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Davis, LaHood Split On Vote For Commission On Jan. 6 Capitol Attack

Adam Kinzinger speaking on U.S. House floor
House Television
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AP
U.S. Reps. Rodney Davis and Adam Kinzinger, above, were among the 35 House Republicans to vote in favor of the commission, which passed 252-175.

Three House members from central Illinois voted Wednesday for a bipartisan plan to create a 9/11-style commission to investigate the Jan. 6 insurrection at the U.S. Capitol.

U.S. Reps. Rodney Davis and Adam Kinzinger were among the 35 House Republicans to vote in favor of the commission, which passed 252-175. Davis represents parts of Bloomington-Normal. Kinzinger is a Bloomington-Normal native who now represents parts of northern Illinois.

Davis spoke favorably of creating a commission in the past. He is the ranking member of the House Administration Committee, which has an oversight role in Capitol security.

Kinzinger explained his vote in a statement.

“This should not be about party politics; this should not be a partisan fight. The insurrection on January 6th was an attack on all who work at the Capitol—both Democrats and Republicans were hiding out and fearing for their lives that day,” Kinzinger said. “It was an attack on our democracy, and a violent attempt to stop us from fulfilling our legislative duties. It was an attack on our Constitution, and now, it is our responsibility to get a full accounting of what led to it and what improvements we must make to prevent future violent acts from happening again.”

U.S. Rep. Darin LaHood, who also represents parts of Bloomington-Normal and Peoria, voted against the commission Wednesday, along with most House Republicans. He emailed a statement Thursday explaining his vote.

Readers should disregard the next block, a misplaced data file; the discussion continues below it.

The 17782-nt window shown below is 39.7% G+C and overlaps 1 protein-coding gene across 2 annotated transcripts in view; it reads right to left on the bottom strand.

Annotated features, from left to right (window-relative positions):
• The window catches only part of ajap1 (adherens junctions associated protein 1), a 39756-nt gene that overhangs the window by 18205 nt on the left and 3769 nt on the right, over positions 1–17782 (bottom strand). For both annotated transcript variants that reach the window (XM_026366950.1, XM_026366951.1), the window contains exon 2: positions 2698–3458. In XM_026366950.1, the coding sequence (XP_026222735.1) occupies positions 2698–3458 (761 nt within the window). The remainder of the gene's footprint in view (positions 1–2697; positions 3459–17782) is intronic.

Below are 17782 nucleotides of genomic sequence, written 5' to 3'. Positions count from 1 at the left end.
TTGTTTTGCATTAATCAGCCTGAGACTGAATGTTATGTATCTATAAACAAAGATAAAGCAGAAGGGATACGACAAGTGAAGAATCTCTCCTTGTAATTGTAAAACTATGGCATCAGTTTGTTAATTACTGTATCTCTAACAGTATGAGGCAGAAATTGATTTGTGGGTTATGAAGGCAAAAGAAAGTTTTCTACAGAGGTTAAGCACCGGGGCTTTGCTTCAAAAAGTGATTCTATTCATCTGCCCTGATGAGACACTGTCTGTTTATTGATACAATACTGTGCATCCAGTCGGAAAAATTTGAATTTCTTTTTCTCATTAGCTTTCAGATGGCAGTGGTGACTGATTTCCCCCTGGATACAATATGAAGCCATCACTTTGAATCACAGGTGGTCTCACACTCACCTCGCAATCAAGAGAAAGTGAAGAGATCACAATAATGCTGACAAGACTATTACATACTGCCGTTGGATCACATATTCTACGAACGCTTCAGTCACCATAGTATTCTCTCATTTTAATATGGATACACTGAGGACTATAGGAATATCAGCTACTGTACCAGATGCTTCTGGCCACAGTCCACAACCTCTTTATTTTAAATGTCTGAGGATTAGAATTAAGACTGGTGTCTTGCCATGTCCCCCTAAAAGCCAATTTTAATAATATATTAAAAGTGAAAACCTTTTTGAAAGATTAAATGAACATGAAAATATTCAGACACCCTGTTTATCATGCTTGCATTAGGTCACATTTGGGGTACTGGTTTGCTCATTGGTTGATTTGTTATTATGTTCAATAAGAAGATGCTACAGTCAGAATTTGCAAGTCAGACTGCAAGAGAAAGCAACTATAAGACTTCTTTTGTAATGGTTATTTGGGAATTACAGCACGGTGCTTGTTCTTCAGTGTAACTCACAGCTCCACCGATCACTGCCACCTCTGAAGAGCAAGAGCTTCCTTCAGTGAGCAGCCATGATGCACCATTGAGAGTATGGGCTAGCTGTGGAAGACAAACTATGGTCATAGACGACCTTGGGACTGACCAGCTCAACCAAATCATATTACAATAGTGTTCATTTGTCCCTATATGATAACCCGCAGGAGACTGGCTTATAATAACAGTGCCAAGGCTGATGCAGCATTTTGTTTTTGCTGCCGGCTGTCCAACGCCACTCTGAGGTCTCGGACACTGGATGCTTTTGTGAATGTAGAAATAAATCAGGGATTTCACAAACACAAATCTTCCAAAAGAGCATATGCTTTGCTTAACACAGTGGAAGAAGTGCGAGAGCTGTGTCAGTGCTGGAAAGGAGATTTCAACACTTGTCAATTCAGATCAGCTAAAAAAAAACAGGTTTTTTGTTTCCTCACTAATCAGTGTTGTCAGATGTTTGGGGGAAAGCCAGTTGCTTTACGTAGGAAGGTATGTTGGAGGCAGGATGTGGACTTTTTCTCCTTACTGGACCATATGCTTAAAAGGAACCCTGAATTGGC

“On January 6 and since then, I have been clear in my condemnation of the shameful events that occurred at the Capitol and have stated that individuals who violated the law should be held accountable. There are currently ongoing robust investigations into the events of January 6 and the crimes committed,” said LaHood. “To date, the U.S. Department of Justice has announced 445 arrests related to January 6 events, with over 100 more expected to come.

”The Senate Committee on Homeland Security and Governmental Affairs and the Senate Committee on Rules and Administration are conducting bipartisan investigations into every aspect of the January 6 events. Additionally, the Office of the Architect of the Capitol has received $10 million to conduct an apolitical review into ways to improve security vulnerabilities identified within the Capitol complex. The (House) legislation would undermine and potentially stall current investigations by the FBI, federal law enforcement, and Congress. I support the ongoing efforts of the FBI and federal law enforcement and am confident in their ability to conduct fair and thorough investigations.”

The vote came the same day that Senate Minority Leader Mitch McConnell announced his opposition to the commission, dealing a setback to the proposal's chances in the U.S. Senate.

McConnell pointed to ongoing law enforcement investigations that have resulted in hundreds of arrests as well as bipartisan investigations into the events of Jan. 6. He said a commission would result in duplicative efforts. He called the House Democrats’ proposal “slanted and unbalanced.”

U.S. Rep. Cheri Bustos, a Democrat who represents part of the Peoria area, voted in favor of the commission, as expected.

“Only by embracing the truth can we heal. That’s why this commission is so needed,” said Bustos. “The officers who were injured or killed, the American people and our democracy deserve to know just what happened on that day, and how we can make sure it never happens again. I was proud to vote in favor of this bill to help shine a light on the horrific actions of that day and honor the sacrifices made by Officer Sicknick and those who protected our Capitol.”

In a letter to members of Congress, members of the U.S. Capitol Police expressed "profound disappointment" with House GOP leader Kevin McCarthy and McConnell over their opposition.

"On Jan. 6th, where some officers served their last day in a US Capitol Police uniform, and not by choice, we would hope that the Members whom we took an oath to protect, would at the very minimum, support an investigation to get to the bottom of EVERYONE responsible and hold them 100 percent accountable no matter the title or position they hold or held," their letter reads.

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Ryan Denham is the content director for WGLT and WCBU.
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